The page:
Table of Contents Author Guidelines Submit a Manuscript
Cardiology Research and Practice
Volume 2019, Article ID 4381052, 8 pages
https://doi.org/10.1155/2019/4381052
Research Article

Prediction Efficiency of Postoperative Acute Kidney Injury in Acute Stanford Type A Aortic Dissection Patients with Renal Resistive Index and Semiquantitative Color Doppler

1Department of Ultrasound, Beijing Anzhen Hospital, Capital Medical University, Beijing Institute of Heart Lung and Blood Vessel Diseases, Beijing, China
2Department of Cardiovascular Intensive Care, Beijing Anzhen Hospital, Capital Medical University, Beijing Institute of Heart Lung and Blood Vessel Diseases, Beijing Aortic Disease Center, Beijing, China
3Department of Radiology, Beijing Anzhen Hospital, Capital Medical University, Beijing Institute of Heart Lung and Blood Vessel Diseases, Beijing, China
4Department of Ultrasound, Hospital of Renmin University of China, Beijing, China

Correspondence should be addressed to Zhanming Fan; moc.621@021mznaf

Received 11 June 2019; Accepted 23 September 2019; Published 3 December 2019

Guest Editor: Qian Fan

Copyright © 2019 Huai Qin et al. This is an open access article distributed under the Creative Commons Attribution License, which permits unrestricted use, distribution, and reproduction in any medium, provided the original work is properly cited.

Abstract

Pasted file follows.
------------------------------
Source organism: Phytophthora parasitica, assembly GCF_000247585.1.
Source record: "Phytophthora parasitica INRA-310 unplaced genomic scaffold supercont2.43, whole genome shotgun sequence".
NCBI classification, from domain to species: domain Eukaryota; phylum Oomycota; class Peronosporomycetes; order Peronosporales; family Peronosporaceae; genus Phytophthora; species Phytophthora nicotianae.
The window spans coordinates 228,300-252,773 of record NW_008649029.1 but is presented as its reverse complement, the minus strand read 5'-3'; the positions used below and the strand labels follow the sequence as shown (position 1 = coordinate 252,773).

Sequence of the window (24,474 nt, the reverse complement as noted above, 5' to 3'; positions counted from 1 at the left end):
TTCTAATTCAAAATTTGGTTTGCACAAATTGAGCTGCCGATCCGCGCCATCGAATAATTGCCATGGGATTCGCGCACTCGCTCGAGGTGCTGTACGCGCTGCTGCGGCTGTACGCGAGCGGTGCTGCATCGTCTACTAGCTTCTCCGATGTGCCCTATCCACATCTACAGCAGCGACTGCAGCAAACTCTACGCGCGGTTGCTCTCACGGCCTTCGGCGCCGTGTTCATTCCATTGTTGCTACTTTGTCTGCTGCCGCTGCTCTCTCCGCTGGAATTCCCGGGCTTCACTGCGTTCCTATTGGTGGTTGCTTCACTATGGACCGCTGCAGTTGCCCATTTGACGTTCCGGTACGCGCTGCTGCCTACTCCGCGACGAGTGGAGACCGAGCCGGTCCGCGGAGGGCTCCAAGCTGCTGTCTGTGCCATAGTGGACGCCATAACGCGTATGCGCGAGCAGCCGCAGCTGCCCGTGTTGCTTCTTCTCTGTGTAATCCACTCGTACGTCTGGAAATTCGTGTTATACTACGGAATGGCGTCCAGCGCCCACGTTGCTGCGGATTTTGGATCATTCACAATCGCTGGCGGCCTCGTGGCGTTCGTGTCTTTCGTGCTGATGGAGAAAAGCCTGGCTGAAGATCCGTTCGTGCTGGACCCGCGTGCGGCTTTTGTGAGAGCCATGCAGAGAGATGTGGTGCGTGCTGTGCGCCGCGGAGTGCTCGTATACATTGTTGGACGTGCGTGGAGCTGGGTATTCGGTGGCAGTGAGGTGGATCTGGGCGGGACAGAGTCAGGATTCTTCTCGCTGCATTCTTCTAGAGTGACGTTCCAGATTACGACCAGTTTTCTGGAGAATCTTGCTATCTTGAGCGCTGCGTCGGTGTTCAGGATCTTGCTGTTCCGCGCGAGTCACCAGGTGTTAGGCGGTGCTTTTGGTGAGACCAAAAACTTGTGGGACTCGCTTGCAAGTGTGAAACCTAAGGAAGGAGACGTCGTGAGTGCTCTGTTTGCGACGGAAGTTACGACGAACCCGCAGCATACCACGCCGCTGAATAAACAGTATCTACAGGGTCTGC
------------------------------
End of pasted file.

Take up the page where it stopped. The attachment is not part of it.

Objectives. This study is aimed to evaluate the efficiency in early prediction of postoperative persistent acute kidney injury (PAKI) after surgery in acute Stanford type A aortic dissection (AAAD) patients by using Doppler renal resistive index (RRI) and semiquantitative color (SQC) Doppler grade, respectively. Methods. 84 AAAD patients received Sun’s surgical management, and 67 patients were enrolled. RRI and SQC Doppler grade were evaluated by ultrasonography, respectively, at 6 hours after surgery. Serum creatinine (sCr) was recorded before operation and at 24 hours, 48 hours, and 72 hours after operation. AKI grade was evaluated according to the classifications of the Acute Kidney Injury Network (AKIN). PAKI is defined as persistent oliguria and/or sCr elevation after 3 days. RRI and SQC Doppler grade were compared, respectively, between the PAKI and non-PAKI groups. Potential predictors were first tested by univariate logistic regression analysis, and a multivariate model was identified to determine the independent predictive ability of RRI and SQC Doppler grade for the PAKI. Receiver operating characteristic (ROC) analysis was performed to compare the diagnostic accuracy between RRI and SQC Doppler grade in early prediction of PAKI by using AKIN classifications as the reference standard. Results. Of a total of 67 patients enrolled during the study period, 21 (31.3%) patients suffered from PAKI and 8 (11.9%) patients required dialysis. There are significant differences in RRI (0.80 ± 0.09 vs. 0.70 ± 0.05, ) and SQC Doppler grade (, ) between the 2 groups with and without PAKI. Univariate analysis showed that RRI, SQC Doppler grade, length of stay in ICU, time of CPB, and length of stay in hospital were significant predictors of PAKI. RRI and the SQC Doppler grade remained independent predictors of PAKI. Area under the curve (AUC) of RRI was 0.855 (95% CI, 0.74–0.96) with cutoff value 0.725 (sensitivity 90.9% and specificity 71.1%), AUC of SQC Doppler grade was 0.642 (95% CI, 0.49–0.79) with cutoff value grade 2 (sensitivity 50% and specificity 73.3%). Conclusion. Both postoperative RRI and SQC Doppler grade are independent predictors for PAKI after surgery in AAAD patients. Both postoperative RRI and SQC Doppler grade can be obtained rapidly by bedside ultrasound, which is a good tool for early prediction for postoperative PAKI.